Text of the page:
case 'J': //BR 

       yellowCar.BackRight_4W(velocity);

       break;       

     case 'G': //FL 

       yellowCar.ForwardLeft_4W(velocity);

       break;

     case 'H': //BL

       yellowCar.BackLeft_4W(velocity);

       break;

     case 'W': //Font ON

       digitalWrite(pinfrontLights, HIGH);

       break;

     case 'w': //Font OFF

       digitalWrite(pinfrontLights, LOW);

       break;

     case 'U': //Back ON

       digitalWrite(pinbackLights, HIGH);

       break;

     case 'u': //Back OFF

       digitalWrite(pinbackLights, LOW);

       break;

     case 'D': //Everything OFF

       digitalWrite(pinfrontLights, LOW);

       digitalWrite(pinbackLights, LOW);

       yellowCar.Stopped_4W();

       break;        

     default: //Get velocity

       if(command=='q'){

         velocity = 255; //Full velocity

         yellowCar.SetSpeed_4W(velocity);

       }

       else{

         //Chars '0' - '9' have an integer equivalence of 48 - 57, accordingly.

         if((command >= 48) && (command <= 57)){

           //Subtracting 48 changes the range from 48-57 to 0-9.

           //Multiplying by 25 changes the range from 0-9 to 0-225.

           velocity = (command - 48)*25;      

           yellowCar.SetSpeed_4W(velocity);

         }

       }

     }

   }

 }

 else{

   timer0 = millis(); //Get the current time (millis since execution started).

   //Check if it has been 500ms since we received last command.

   if((timer0 - timer1)>500){ 

     //More tan 500ms have passed since last command received, car is out of range.

     //Therefore stop the car and turn lights off.

     digitalWrite(pinfrontLights, LOW);

     digitalWrite(pinbackLights, LOW);

     yellowCar.Stopped_4W();

   }

 } 

}


RC_Motor_Shield_OnChange

The program seen bellow is a copy of the one above. The one differences you'll notice have to do with the lines of code that check for disconnection, and repeated commands. Everything else is identical:

/*

 Front Motor (Steering) => Channel A

 Back Motor => Channel B

 

 Since the motor shield hijacks 6 pins for the motors'

 control, they are declared in the MotorShieldR3 library.

 */

#include <MotorShieldR3.h>

MotorShieldR3 yellowCar;

#define pinfrontLights   7   //Pin that activates the Front lights.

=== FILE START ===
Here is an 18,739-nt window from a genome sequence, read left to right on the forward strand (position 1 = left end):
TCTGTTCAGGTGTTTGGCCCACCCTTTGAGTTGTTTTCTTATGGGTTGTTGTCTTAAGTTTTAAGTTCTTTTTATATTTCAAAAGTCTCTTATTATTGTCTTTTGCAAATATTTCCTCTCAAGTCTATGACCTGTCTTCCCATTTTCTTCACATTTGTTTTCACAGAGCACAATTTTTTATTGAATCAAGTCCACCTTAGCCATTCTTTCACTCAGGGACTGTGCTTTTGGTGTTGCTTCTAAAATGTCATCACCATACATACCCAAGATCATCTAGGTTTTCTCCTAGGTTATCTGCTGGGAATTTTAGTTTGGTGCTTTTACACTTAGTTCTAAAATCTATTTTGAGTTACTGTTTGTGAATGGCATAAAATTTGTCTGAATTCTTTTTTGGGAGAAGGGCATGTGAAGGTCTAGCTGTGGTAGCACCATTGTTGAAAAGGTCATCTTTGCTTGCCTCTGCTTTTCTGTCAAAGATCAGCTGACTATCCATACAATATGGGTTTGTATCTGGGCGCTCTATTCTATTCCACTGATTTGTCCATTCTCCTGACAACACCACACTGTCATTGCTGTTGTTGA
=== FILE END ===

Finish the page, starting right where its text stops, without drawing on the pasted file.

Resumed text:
#define pinbackLights    4   //Pin that activates the Back lights.  

char command = 'S';

int velocity = 0;  


void setup()

{      

 Serial.begin(115200); //Set the baud rate to that of your Bluetooth module.

 pinMode(pinfrontLights , OUTPUT);

 pinMode(pinbackLights , OUTPUT);

}


void loop(){

 if(Serial.available() > 0){

   command = Serial.read();

   //Change pin mode only if new command is different from previous.  

   //Serial.println(command);

   switch(command){

   case 'F': 

     yellowCar.Forward_4W(velocity);

     break;

   case 'B': 

     yellowCar.Back_4W(velocity);

     break;

   case 'L': 

     yellowCar.Left_4W();

     break;

   case 'R':

     yellowCar.Right_4W(); 

     break;

   case 'S': 

     yellowCar.Stopped_4W();

     break;

   case 'I': //FR 

     yellowCar.ForwardRight_4W(velocity);

     break;

   case 'J': //BR 

     yellowCar.BackRight_4W(velocity);

     break;       

   case 'G': //FL 

     yellowCar.ForwardLeft_4W(velocity);

     break;

   case 'H': //BL

     yellowCar.BackLeft_4W(velocity);

     break;

   case 'W': //Font ON

     digitalWrite(pinfrontLights, HIGH);

     break;

   case 'w': //Font OFF

     digitalWrite(pinfrontLights, LOW);

     break;

   case 'U': //Back ON

     digitalWrite(pinbackLights, HIGH);

     break;

   case 'u': //Back OFF

     digitalWrite(pinbackLights, LOW);

     break;

   case 'D': //Everything OFF

     digitalWrite(pinfrontLights, LOW);

     digitalWrite(pinbackLights, LOW);

     yellowCar.Stopped_4W();

     break;        

   default: //Get velocity

     if(command=='q'){

       velocity = 255; //Full velocity

       yellowCar.SetSpeed_4W(velocity);